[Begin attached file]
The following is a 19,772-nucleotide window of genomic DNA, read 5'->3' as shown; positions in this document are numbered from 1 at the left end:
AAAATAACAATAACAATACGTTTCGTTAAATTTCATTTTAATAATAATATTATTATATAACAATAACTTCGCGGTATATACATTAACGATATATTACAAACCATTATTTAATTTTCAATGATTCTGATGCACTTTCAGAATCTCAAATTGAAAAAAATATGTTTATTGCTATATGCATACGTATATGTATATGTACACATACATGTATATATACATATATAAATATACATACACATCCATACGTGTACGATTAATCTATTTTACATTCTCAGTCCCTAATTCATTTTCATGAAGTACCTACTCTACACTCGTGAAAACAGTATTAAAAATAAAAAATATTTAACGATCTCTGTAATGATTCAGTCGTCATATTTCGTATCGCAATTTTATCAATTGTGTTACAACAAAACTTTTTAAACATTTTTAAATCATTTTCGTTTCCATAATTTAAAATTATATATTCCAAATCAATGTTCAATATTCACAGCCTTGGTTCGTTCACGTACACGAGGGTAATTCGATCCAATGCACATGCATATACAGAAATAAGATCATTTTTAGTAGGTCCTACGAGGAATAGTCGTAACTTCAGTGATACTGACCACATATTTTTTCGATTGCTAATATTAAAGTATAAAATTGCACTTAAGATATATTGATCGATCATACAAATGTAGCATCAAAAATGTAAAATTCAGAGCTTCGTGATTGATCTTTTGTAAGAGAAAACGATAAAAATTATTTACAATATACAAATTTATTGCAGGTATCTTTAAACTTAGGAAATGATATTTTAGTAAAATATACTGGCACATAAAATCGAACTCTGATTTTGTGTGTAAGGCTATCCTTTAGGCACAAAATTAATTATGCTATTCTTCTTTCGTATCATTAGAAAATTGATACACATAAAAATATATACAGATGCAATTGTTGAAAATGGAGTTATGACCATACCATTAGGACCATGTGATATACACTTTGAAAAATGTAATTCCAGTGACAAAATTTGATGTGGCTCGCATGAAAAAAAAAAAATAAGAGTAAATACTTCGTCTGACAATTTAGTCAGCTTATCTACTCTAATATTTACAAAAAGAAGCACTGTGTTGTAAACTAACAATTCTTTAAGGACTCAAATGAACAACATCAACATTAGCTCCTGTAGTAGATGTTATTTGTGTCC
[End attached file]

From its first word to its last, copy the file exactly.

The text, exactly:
The following is a 19,772-nucleotide window of genomic DNA, read 5'->3' as shown; positions in this document are numbered from 1 at the left end:
AAAATAACAATAACAATACGTTTCGTTAAATTTCATTTTAATAATAATATTATTATATAACAATAACTTCGCGGTATATACATTAACGATATATTACAAACCATTATTTAATTTTCAATGATTCTGATGCACTTTCAGAATCTCAAATTGAAAAAAATATGTTTATTGCTATATGCATACGTATATGTATATGTACACATACATGTATATATACATATATAAATATACATACACATCCATACGTGTACGATTAATCTATTTTACATTCTCAGTCCCTAATTCATTTTCATGAAGTACCTACTCTACACTCGTGAAAACAGTATTAAAAATAAAAAATATTTAACGATCTCTGTAATGATTCAGTCGTCATATTTCGTATCGCAATTTTATCAATTGTGTTACAACAAAACTTTTTAAACATTTTTAAATCATTTTCGTTTCCATAATTTAAAATTATATATTCCAAATCAATGTTCAATATTCACAGCCTTGGTTCGTTCACGTACACGAGGGTAATTCGATCCAATGCACATGCATATACAGAAATAAGATCATTTTTAGTAGGTCCTACGAGGAATAGTCGTAACTTCAGTGATACTGACCACATATTTTTTCGATTGCTAATATTAAAGTATAAAATTGCACTTAAGATATATTGATCGATCATACAAATGTAGCATCAAAAATGTAAAATTCAGAGCTTCGTGATTGATCTTTTGTAAGAGAAAACGATAAAAATTATTTACAATATACAAATTTATTGCAGGTATCTTTAAACTTAGGAAATGATATTTTAGTAAAATATACTGGCACATAAAATCGAACTCTGATTTTGTGTGTAAGGCTATCCTTTAGGCACAAAATTAATTATGCTATTCTTCTTTCGTATCATTAGAAAATTGATACACATAAAAATATATACAGATGCAATTGTTGAAAATGGAGTTATGACCATACCATTAGGACCATGTGATATACACTTTGAAAAATGTAATTCCAGTGACAAAATTTGATGTGGCTCGCATGAAAAAAAAAAAATAAGAGTAAATACTTCGTCTGACAATTTAGTCAGCTTATCTACTCTAATATTTACAAAAAGAAGCACTGTGTTGTAAACTAACAATTCTTTAAGGACTCAAATGAACAACATCAACATTAGCTCCTGTAGTAGATGTTATTTGTGTCC